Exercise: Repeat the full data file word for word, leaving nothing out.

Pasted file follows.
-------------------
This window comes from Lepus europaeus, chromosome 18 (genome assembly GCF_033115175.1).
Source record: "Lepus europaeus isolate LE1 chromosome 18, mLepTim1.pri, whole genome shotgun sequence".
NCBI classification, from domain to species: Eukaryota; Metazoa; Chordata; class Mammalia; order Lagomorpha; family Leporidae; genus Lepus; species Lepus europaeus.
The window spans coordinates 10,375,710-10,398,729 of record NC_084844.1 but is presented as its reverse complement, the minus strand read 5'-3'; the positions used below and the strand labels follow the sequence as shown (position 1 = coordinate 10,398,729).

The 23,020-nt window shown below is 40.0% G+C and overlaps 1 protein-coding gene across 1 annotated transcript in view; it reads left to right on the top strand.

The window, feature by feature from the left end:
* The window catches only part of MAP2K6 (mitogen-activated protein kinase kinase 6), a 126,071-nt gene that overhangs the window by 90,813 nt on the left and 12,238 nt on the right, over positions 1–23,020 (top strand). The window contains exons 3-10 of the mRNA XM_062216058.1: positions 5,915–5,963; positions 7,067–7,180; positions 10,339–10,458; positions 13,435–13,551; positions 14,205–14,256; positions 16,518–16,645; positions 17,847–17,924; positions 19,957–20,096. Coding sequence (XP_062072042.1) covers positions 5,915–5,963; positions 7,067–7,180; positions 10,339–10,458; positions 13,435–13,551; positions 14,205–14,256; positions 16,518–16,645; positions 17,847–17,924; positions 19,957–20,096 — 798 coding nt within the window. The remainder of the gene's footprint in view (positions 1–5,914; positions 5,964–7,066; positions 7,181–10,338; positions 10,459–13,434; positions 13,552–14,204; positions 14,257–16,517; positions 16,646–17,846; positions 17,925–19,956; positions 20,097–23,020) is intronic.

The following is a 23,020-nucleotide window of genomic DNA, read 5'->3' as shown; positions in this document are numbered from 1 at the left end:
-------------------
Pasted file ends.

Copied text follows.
This window comes from Lepus europaeus, chromosome 18 (genome assembly GCF_033115175.1).
Source record: "Lepus europaeus isolate LE1 chromosome 18, mLepTim1.pri, whole genome shotgun sequence".
NCBI classification, from domain to species: Eukaryota; Metazoa; Chordata; class Mammalia; order Lagomorpha; family Leporidae; genus Lepus; species Lepus europaeus.
The window spans coordinates 10,375,710-10,398,729 of record NC_084844.1 but is presented as its reverse complement, the minus strand read 5'-3'; the positions used below and the strand labels follow the sequence as shown (position 1 = coordinate 10,398,729).

The 23,020-nt window shown below is 40.0% G+C and overlaps 1 protein-coding gene across 1 annotated transcript in view; it reads left to right on the top strand.

The window, feature by feature from the left end:
* The window catches only part of MAP2K6 (mitogen-activated protein kinase kinase 6), a 126,071-nt gene that overhangs the window by 90,813 nt on the left and 12,238 nt on the right, over positions 1–23,020 (top strand). The window contains exons 3-10 of the mRNA XM_062216058.1: positions 5,915–5,963; positions 7,067–7,180; positions 10,339–10,458; positions 13,435–13,551; positions 14,205–14,256; positions 16,518–16,645; positions 17,847–17,924; positions 19,957–20,096. Coding sequence (XP_062072042.1) covers positions 5,915–5,963; positions 7,067–7,180; positions 10,339–10,458; positions 13,435–13,551; positions 14,205–14,256; positions 16,518–16,645; positions 17,847–17,924; positions 19,957–20,096 — 798 coding nt within the window. The remainder of the gene's footprint in view (positions 1–5,914; positions 5,964–7,066; positions 7,181–10,338; positions 10,459–13,434; positions 13,552–14,204; positions 14,257–16,517; positions 16,646–17,846; positions 17,925–19,956; positions 20,097–23,020) is intronic.

The following is a 23,020-nucleotide window of genomic DNA, read 5'->3' as shown; positions in this document are numbered from 1 at the left end: